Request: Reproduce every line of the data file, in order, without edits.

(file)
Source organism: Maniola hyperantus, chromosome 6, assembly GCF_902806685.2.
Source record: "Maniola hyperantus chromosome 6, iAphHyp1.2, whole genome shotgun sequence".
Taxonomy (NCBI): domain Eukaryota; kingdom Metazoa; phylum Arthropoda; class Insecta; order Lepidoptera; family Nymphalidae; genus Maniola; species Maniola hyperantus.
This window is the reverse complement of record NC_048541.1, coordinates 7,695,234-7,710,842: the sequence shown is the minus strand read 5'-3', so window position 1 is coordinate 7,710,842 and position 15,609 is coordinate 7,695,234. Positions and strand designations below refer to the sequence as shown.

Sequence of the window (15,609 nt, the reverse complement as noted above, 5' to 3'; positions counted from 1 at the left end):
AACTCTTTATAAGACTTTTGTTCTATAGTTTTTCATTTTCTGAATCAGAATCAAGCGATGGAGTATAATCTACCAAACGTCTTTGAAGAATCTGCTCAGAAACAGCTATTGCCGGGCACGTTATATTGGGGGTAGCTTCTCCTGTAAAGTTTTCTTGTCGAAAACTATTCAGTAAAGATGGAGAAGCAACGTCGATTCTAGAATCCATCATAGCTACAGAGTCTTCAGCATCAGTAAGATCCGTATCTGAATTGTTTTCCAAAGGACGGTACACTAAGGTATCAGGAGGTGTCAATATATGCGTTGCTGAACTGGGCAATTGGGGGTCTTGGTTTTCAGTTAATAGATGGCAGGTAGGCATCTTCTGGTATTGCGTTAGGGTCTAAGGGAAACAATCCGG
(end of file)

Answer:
Source organism: Maniola hyperantus, chromosome 6, assembly GCF_902806685.2.
Source record: "Maniola hyperantus chromosome 6, iAphHyp1.2, whole genome shotgun sequence".
Taxonomy (NCBI): domain Eukaryota; kingdom Metazoa; phylum Arthropoda; class Insecta; order Lepidoptera; family Nymphalidae; genus Maniola; species Maniola hyperantus.
This window is the reverse complement of record NC_048541.1, coordinates 7,695,234-7,710,842: the sequence shown is the minus strand read 5'-3', so window position 1 is coordinate 7,710,842 and position 15,609 is coordinate 7,695,234. Positions and strand designations below refer to the sequence as shown.

Sequence of the window (15,609 nt, the reverse complement as noted above, 5' to 3'; positions counted from 1 at the left end):
AACTCTTTATAAGACTTTTGTTCTATAGTTTTTCATTTTCTGAATCAGAATCAAGCGATGGAGTATAATCTACCAAACGTCTTTGAAGAATCTGCTCAGAAACAGCTATTGCCGGGCACGTTATATTGGGGGTAGCTTCTCCTGTAAAGTTTTCTTGTCGAAAACTATTCAGTAAAGATGGAGAAGCAACGTCGATTCTAGAATCCATCATAGCTACAGAGTCTTCAGCATCAGTAAGATCCGTATCTGAATTGTTTTCCAAAGGACGGTACACTAAGGTATCAGGAGGTGTCAATATATGCGTTGCTGAACTGGGCAATTGGGGGTCTTGGTTTTCAGTTAATAGATGGCAGGTAGGCATCTTCTGGTATTGCGTTAGGGTCTAAGGGAAACAATCCGG